When we were Kings Documentary Review Questions

BERLINALE REVIEW: "Who we were" (Special)

Based on the book by Roger Willemsen, Marc Bauder delivers a startling picture of the state of the earth with his haunting documentary in the Berlinale Special - as an appeal to all of us.

"We had nothing to oppose our disappearance. We were the ones who knew but understood nothing," agrees Manfred Zapatka's sympathetic, calm narrative voice with Marc Bauder's inventory of the state of the world. It goes without saying that it is also a reckoning with us, who were "full to the brim with knowledge but did not understand anything," as the clever global citizen Roger Willemsen, whose voice is so sorely missed in these pandemic times, writes in the essays on which the film is based . The award-winning Bauder follows six personalities, scientists, philosophers and thinkers in different parts of the world, into space and the depths of the ocean. From these two extreme perspectives, from above and below, the global dialogue about our earth, the only one we have and whose atmosphere looks so thin and fragile from above, as if it could be blown away with a blower, says astronaut Alexander Barley. The entire history of mankind took place on this planet, which is so tiny in space, he argues. If we destroy it, this story will end.

The 85-year-old oceanologist Sylvia Earle asks why so far only three people have been on the ocean floor at a depth of 11 kilometers, why so little is being done to research the place where, as she says, "the heart of the earth beats". After all, the blue planet is so named because it consists of 97 percent water - a huge area with an alarming number of "dead zones". From above, the earth looks like an ocean, says Gerst too. And he reports what you see from space: The slash and burn on the Amazon, for example, which spread like cancerous ulcers, fires, wars, bomb explosions - all of this seems even more absurd from above without visible borders.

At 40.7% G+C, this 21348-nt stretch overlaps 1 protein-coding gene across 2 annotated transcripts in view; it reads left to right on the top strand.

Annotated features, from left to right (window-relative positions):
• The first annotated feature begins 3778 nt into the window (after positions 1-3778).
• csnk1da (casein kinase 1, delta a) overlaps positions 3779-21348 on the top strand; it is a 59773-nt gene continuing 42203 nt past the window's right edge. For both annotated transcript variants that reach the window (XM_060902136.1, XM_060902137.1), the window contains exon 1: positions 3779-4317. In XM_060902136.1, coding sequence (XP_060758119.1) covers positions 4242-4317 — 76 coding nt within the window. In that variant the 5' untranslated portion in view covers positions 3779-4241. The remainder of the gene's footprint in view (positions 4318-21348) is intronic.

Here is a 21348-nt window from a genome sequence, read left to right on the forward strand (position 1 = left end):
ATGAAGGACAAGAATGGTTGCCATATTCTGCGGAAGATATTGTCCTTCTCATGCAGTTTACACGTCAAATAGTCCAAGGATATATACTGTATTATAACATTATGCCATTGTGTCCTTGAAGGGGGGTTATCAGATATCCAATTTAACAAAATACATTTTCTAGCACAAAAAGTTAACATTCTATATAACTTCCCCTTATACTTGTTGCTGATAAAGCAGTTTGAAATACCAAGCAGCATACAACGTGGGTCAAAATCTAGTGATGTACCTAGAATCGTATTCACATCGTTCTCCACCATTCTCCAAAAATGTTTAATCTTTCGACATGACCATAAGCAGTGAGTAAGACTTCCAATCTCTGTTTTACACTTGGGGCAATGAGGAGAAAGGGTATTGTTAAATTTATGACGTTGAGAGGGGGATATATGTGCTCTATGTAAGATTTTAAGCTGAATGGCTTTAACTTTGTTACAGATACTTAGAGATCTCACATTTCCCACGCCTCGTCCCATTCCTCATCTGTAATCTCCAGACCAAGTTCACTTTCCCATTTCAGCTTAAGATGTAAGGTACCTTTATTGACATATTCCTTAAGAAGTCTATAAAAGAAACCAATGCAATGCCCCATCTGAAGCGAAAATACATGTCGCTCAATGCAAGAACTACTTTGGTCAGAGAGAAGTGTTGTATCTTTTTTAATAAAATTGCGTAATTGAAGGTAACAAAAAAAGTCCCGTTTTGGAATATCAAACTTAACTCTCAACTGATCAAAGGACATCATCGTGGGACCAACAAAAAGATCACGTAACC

The economist Dennis Snower, long-time President of the Institute for the World Economy, seeks global solutions to social issues beyond traditional monetary systems. His African colleague Felwine Sarr shows the drastic consequences of development policy on his continent and invokes the need for the "Dignity of Knowledge". The Buddhist monk and molecular biologist Matthieu Ricard researches the positive effects of meditation on thinking, and the philosopher Janina Loh deals with robots and their feelings and plays out new answers to the question of how being human is defined.

Bauder's inspiring view of the world, already awarded as the best documentary film at the Hessian Film Prize, develops its own pull with the grandiose camera images from Börres Weiffenbach, material from space and the ocean and a catchy score , is a cinematic call to reflect on who we are, a call to think, to dialogue and to be with one another, and this focus on what really matters - protecting this planet - gives us courage and somehow hope.

Marga Boehle